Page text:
There have been quite a few efforts to close the wage gap over the years. One of the first was the Equal Pay Act of 1963, and according to the Society for Human Resource Management’s website, “The Equal Pay Act requires that men and women be given equal pay for equal work in the same establishment.” Shortly After the Equal Pay Act was passed, the United States government created the U.S. Equal Employment Agency to enforce “…federal laws that make it illegal to discriminate against a job applicant or an employee…” This is according to an article on their website. Earlier I mentioned the Lilly Ledbetter Act which was passed in 2009 and, according to the act’s website, was the first new law of Obama’s presidency. The act was created by Lilly Ledbetter who is very passionate about getting equal pay for woman. All of these actions have contributed to closing the gap between men and women’s wages, but there still is no solution.

On my research, it’s undoubtedly true that I have learned so many stuffs that I didn’t know before. I never would have thought that the media would affect pay equality! Now I know that there are a lot of different opinions on the wage gap, and I have begun to understand why it has been a reality for so long. There is hope for more equality as America continues to search for an answer. One thing is clear though, we are on the road to a solution. I just hope we reach it before I have to start hunting for a job.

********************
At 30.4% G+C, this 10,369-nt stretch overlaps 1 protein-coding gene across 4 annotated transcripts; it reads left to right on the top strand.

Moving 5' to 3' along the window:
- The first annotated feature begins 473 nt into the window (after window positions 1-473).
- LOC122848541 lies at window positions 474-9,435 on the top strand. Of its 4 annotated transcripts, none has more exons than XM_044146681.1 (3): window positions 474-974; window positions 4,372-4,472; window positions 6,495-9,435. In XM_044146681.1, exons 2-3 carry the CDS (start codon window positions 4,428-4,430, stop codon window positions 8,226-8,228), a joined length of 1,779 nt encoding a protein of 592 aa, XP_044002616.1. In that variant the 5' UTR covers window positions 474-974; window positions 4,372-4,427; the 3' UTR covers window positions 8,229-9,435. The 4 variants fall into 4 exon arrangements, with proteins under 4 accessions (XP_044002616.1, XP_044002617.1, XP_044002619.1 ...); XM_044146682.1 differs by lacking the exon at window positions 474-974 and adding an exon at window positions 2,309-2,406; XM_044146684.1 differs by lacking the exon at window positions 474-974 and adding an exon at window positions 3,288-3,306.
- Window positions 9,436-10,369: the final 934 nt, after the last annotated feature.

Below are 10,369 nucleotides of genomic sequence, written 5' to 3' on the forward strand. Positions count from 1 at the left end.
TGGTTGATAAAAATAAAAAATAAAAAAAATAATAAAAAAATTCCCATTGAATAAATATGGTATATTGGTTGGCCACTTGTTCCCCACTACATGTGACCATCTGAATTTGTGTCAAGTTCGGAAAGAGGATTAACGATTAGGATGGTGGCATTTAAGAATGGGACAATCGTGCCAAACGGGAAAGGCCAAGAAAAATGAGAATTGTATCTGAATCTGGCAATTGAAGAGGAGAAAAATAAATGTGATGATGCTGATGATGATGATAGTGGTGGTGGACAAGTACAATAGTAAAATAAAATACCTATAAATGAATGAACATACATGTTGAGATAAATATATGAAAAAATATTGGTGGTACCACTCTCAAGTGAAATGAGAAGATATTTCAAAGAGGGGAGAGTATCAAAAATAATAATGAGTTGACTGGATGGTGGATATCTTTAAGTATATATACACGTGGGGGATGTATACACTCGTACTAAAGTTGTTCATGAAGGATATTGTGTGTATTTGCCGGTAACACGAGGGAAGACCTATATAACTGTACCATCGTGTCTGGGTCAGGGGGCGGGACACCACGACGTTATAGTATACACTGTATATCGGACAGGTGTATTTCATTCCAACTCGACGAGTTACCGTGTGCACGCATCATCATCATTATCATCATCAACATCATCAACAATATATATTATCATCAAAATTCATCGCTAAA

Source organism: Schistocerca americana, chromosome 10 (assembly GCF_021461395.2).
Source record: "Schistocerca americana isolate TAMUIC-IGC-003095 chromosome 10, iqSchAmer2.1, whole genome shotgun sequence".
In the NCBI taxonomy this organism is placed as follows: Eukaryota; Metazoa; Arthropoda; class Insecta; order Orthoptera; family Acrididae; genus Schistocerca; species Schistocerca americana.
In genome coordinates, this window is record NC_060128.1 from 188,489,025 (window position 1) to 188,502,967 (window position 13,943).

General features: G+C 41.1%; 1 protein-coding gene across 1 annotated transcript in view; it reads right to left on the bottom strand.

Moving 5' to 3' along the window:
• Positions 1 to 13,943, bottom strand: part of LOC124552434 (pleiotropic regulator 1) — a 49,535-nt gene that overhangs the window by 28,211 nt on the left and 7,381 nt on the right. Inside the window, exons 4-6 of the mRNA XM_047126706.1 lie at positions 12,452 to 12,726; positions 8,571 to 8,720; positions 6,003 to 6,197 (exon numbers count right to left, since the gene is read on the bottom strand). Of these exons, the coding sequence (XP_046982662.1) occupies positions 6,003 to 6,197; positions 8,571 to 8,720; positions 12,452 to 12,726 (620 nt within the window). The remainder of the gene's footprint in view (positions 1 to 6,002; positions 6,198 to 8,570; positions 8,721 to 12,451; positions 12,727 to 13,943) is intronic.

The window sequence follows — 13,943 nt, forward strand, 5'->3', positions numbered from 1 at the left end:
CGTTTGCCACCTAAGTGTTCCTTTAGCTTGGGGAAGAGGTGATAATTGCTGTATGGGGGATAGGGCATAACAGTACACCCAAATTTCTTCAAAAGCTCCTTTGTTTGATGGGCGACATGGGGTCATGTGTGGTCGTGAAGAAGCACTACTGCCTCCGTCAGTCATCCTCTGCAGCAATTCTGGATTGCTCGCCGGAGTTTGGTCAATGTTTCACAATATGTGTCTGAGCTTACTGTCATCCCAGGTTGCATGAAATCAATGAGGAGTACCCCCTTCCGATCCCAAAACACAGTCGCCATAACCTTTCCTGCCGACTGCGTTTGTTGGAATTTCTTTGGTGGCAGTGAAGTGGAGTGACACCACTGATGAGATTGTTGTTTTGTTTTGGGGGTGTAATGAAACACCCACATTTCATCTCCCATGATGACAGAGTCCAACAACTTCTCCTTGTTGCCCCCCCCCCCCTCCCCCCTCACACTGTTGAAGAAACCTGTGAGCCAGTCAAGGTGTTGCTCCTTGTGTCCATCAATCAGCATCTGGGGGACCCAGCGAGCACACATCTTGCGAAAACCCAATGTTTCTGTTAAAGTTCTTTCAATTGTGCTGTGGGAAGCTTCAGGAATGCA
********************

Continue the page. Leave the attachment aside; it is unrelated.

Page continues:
9 thoughts on “Equal Pay for Equal Work

  1. Another factor in the median pay gap across the nation is the lack of tenure with females. There was an article published by Harvard that explained that though women have finally made it where they an be equally educated, and yes even equally promotable the problem ones with the balance of family and career.

    Many women have to step back dedication, hours and focus, and sometimes even leave their careers as they still traditionally harbor the majority of responsibility. Making it so that the majority of women slow their pace in job advancement once children are in the mix. This is not done to them, per say, but more an unfortunate and unfair gap in time that they find themselves unable to dedicate the efforts necessary, where men do not pay as large of roles. This is when the pay raises slow, and the men receive their opportunity to advance further.

    There are efforts in research to find a way to make a mans role equally involved, or businesses that are more family friendly. As a new mother I feel already, only two years out of the field, that I am so far behind my male or nonattached female counter parts. To return to work after a hiatus for maternity leave, although illegal for larger businesses through he FMLA has just naturally and incidentally set me back. It’s like starting all over. My pay scale took a pause, making it so that my peers in my absence have experienced through raises, and I’m back on a learning curve of learning a new way of business, catching up on changes in policies, protocols, and technologies.

    Liked by 1 person